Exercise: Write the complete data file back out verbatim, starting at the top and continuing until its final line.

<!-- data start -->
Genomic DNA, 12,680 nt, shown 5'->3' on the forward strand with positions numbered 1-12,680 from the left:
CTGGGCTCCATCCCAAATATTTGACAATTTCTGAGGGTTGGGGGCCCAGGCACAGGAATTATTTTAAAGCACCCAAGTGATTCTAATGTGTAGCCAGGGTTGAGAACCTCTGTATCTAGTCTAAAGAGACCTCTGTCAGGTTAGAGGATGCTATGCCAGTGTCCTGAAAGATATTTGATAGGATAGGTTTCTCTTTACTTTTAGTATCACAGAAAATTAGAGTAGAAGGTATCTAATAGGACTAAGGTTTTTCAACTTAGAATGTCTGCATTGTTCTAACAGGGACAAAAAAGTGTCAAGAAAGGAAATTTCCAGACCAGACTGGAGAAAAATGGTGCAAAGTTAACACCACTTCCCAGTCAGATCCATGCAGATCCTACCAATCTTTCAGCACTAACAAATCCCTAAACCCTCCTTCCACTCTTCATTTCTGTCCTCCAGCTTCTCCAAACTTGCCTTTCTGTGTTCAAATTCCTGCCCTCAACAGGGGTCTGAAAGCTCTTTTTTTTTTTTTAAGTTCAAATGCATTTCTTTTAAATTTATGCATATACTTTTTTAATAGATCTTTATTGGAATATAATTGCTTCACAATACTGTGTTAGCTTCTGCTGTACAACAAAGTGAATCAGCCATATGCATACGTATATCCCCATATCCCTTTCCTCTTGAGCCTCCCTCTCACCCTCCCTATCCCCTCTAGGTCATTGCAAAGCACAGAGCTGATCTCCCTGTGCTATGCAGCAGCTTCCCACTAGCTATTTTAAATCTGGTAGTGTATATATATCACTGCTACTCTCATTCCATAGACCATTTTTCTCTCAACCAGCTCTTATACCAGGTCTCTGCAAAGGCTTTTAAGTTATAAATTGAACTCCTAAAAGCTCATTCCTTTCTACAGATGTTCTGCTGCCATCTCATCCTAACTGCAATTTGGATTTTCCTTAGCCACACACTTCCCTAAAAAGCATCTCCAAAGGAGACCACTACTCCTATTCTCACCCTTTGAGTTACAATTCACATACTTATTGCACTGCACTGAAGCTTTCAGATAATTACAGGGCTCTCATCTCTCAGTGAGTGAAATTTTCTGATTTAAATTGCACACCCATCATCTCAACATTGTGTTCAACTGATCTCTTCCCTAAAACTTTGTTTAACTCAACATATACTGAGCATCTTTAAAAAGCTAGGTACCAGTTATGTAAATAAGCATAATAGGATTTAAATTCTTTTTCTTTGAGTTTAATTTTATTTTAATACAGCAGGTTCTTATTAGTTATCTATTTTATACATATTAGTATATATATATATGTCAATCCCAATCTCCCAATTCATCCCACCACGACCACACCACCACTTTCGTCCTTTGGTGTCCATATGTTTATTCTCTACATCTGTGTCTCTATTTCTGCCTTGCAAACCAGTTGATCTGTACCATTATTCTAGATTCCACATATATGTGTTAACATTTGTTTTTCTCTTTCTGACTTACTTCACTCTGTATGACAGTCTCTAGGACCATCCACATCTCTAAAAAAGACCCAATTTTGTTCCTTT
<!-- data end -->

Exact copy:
Genomic DNA, 12,680 nt, shown 5'->3' on the forward strand with positions numbered 1-12,680 from the left:
CTGGGCTCCATCCCAAATATTTGACAATTTCTGAGGGTTGGGGGCCCAGGCACAGGAATTATTTTAAAGCACCCAAGTGATTCTAATGTGTAGCCAGGGTTGAGAACCTCTGTATCTAGTCTAAAGAGACCTCTGTCAGGTTAGAGGATGCTATGCCAGTGTCCTGAAAGATATTTGATAGGATAGGTTTCTCTTTACTTTTAGTATCACAGAAAATTAGAGTAGAAGGTATCTAATAGGACTAAGGTTTTTCAACTTAGAATGTCTGCATTGTTCTAACAGGGACAAAAAAGTGTCAAGAAAGGAAATTTCCAGACCAGACTGGAGAAAAATGGTGCAAAGTTAACACCACTTCCCAGTCAGATCCATGCAGATCCTACCAATCTTTCAGCACTAACAAATCCCTAAACCCTCCTTCCACTCTTCATTTCTGTCCTCCAGCTTCTCCAAACTTGCCTTTCTGTGTTCAAATTCCTGCCCTCAACAGGGGTCTGAAAGCTCTTTTTTTTTTTTTAAGTTCAAATGCATTTCTTTTAAATTTATGCATATACTTTTTTAATAGATCTTTATTGGAATATAATTGCTTCACAATACTGTGTTAGCTTCTGCTGTACAACAAAGTGAATCAGCCATATGCATACGTATATCCCCATATCCCTTTCCTCTTGAGCCTCCCTCTCACCCTCCCTATCCCCTCTAGGTCATTGCAAAGCACAGAGCTGATCTCCCTGTGCTATGCAGCAGCTTCCCACTAGCTATTTTAAATCTGGTAGTGTATATATATCACTGCTACTCTCATTCCATAGACCATTTTTCTCTCAACCAGCTCTTATACCAGGTCTCTGCAAAGGCTTTTAAGTTATAAATTGAACTCCTAAAAGCTCATTCCTTTCTACAGATGTTCTGCTGCCATCTCATCCTAACTGCAATTTGGATTTTCCTTAGCCACACACTTCCCTAAAAAGCATCTCCAAAGGAGACCACTACTCCTATTCTCACCCTTTGAGTTACAATTCACATACTTATTGCACTGCACTGAAGCTTTCAGATAATTACAGGGCTCTCATCTCTCAGTGAGTGAAATTTTCTGATTTAAATTGCACACCCATCATCTCAACATTGTGTTCAACTGATCTCTTCCCTAAAACTTTGTTTAACTCAACATATACTGAGCATCTTTAAAAAGCTAGGTACCAGTTATGTAAATAAGCATAATAGGATTTAAATTCTTTTTCTTTGAGTTTAATTTTATTTTAATACAGCAGGTTCTTATTAGTTATCTATTTTATACATATTAGTATATATATATATGTCAATCCCAATCTCCCAATTCATCCCACCACGACCACACCACCACTTTCGTCCTTTGGTGTCCATATGTTTATTCTCTACATCTGTGTCTCTATTTCTGCCTTGCAAACCAGTTGATCTGTACCATTATTCTAGATTCCACATATATGTGTTAACATTTGTTTTTCTCTTTCTGACTTACTTCACTCTGTATGACAGTCTCTAGGACCATCCACATCTCTAAAAAAGACCCAATTTTGTTCCTTT